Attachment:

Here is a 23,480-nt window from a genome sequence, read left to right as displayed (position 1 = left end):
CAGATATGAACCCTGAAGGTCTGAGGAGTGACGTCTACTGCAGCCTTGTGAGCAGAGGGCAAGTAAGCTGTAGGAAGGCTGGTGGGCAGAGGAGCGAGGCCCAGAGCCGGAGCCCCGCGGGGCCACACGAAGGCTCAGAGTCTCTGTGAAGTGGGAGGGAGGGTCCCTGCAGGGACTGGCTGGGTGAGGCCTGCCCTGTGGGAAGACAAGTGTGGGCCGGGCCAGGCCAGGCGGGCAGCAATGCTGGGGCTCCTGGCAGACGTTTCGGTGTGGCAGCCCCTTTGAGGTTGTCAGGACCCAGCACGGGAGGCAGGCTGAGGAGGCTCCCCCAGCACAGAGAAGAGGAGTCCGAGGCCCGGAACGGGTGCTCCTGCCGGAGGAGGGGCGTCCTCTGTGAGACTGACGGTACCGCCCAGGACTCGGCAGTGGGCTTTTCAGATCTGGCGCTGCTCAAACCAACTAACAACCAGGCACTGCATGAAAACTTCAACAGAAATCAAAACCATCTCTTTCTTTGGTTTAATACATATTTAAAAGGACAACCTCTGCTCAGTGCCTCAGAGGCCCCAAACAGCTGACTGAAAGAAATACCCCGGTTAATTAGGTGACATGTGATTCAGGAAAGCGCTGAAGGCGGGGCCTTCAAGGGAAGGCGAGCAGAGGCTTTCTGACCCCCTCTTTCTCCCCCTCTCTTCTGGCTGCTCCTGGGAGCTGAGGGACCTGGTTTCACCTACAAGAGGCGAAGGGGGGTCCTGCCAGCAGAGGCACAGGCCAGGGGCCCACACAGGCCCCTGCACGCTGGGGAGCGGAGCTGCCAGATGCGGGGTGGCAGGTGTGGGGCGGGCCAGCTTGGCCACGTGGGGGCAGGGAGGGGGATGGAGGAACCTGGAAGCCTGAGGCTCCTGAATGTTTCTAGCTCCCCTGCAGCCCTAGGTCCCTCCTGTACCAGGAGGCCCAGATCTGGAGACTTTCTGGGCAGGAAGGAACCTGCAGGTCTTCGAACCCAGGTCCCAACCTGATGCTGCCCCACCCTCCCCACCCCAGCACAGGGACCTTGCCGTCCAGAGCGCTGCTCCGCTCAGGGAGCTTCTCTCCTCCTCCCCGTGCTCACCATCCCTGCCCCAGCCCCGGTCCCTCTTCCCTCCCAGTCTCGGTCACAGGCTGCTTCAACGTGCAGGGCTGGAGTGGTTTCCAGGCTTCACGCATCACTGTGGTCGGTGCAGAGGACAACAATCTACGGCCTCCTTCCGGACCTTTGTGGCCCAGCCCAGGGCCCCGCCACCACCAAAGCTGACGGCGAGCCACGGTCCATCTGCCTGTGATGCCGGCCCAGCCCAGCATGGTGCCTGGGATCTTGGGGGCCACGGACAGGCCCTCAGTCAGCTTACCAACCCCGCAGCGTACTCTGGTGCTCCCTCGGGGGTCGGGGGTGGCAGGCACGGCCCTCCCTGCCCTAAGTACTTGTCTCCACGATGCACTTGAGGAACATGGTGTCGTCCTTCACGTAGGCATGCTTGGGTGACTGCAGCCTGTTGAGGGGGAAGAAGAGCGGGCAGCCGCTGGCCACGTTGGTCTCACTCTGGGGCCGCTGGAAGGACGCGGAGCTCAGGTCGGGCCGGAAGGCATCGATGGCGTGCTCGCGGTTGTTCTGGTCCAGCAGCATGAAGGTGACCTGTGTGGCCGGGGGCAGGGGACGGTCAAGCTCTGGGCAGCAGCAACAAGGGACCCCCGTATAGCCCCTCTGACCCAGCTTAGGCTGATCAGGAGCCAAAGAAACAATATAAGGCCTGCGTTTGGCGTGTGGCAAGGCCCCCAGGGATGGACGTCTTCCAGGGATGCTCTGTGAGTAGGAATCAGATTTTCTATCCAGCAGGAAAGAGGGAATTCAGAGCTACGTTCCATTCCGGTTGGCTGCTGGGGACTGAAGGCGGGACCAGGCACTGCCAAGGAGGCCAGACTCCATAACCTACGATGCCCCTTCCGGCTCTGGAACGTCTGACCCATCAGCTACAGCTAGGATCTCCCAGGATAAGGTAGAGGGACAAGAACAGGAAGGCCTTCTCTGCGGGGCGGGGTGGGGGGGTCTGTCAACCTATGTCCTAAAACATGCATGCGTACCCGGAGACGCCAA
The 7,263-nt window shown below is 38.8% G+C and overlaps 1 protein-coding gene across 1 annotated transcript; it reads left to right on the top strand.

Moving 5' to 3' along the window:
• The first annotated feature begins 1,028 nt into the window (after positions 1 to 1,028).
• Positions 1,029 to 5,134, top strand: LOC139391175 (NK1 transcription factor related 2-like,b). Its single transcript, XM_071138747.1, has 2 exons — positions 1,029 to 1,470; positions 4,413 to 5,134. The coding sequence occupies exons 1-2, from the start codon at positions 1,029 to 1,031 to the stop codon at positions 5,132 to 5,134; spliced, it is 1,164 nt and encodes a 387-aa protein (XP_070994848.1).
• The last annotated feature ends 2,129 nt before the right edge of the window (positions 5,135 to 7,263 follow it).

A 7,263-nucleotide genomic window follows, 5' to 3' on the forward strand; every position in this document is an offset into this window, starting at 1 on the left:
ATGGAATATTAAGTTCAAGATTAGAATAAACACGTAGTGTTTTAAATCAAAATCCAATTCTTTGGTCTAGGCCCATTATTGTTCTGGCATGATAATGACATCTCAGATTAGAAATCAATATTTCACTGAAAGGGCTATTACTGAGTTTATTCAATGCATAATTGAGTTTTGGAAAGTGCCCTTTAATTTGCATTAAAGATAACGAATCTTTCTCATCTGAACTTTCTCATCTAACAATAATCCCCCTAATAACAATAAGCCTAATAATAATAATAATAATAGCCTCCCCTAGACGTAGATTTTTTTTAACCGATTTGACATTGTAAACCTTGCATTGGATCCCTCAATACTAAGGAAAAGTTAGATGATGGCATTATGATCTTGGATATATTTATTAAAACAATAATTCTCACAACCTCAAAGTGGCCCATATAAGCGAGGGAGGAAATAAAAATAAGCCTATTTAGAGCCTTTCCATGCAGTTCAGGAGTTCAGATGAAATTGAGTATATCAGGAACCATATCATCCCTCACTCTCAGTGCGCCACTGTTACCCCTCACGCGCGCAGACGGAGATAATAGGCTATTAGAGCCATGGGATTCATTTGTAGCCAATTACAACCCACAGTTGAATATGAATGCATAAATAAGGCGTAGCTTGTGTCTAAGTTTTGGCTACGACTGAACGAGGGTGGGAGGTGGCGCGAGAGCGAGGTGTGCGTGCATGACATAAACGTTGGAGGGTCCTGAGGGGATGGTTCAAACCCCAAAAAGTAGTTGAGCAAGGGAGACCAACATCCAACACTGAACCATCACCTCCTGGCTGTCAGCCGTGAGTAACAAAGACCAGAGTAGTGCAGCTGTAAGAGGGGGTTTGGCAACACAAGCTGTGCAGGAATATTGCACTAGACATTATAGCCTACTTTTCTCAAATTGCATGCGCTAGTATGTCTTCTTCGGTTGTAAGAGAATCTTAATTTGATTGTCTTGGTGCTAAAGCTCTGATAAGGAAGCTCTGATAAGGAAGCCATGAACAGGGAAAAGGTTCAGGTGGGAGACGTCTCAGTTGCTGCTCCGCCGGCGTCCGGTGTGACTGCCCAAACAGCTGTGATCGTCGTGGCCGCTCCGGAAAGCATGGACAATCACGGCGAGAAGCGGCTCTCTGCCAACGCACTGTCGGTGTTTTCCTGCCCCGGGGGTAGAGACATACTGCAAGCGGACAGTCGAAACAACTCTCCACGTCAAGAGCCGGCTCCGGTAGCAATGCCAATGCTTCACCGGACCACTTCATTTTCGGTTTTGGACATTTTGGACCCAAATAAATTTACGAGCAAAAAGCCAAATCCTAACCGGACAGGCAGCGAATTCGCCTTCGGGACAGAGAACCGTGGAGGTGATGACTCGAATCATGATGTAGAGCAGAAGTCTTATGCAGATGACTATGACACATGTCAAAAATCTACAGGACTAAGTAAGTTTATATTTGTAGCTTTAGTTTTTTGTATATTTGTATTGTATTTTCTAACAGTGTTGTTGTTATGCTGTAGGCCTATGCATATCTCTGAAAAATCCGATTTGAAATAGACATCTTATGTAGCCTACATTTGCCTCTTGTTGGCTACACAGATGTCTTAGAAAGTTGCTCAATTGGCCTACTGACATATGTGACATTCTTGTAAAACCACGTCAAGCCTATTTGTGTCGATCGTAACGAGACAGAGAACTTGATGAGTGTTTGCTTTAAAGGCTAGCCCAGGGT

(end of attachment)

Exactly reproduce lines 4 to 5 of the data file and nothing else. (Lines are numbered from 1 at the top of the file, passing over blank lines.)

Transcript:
Moving 5' to 3' along the window:
• The first annotated feature begins 1,028 nt into the window (after positions 1 to 1,028).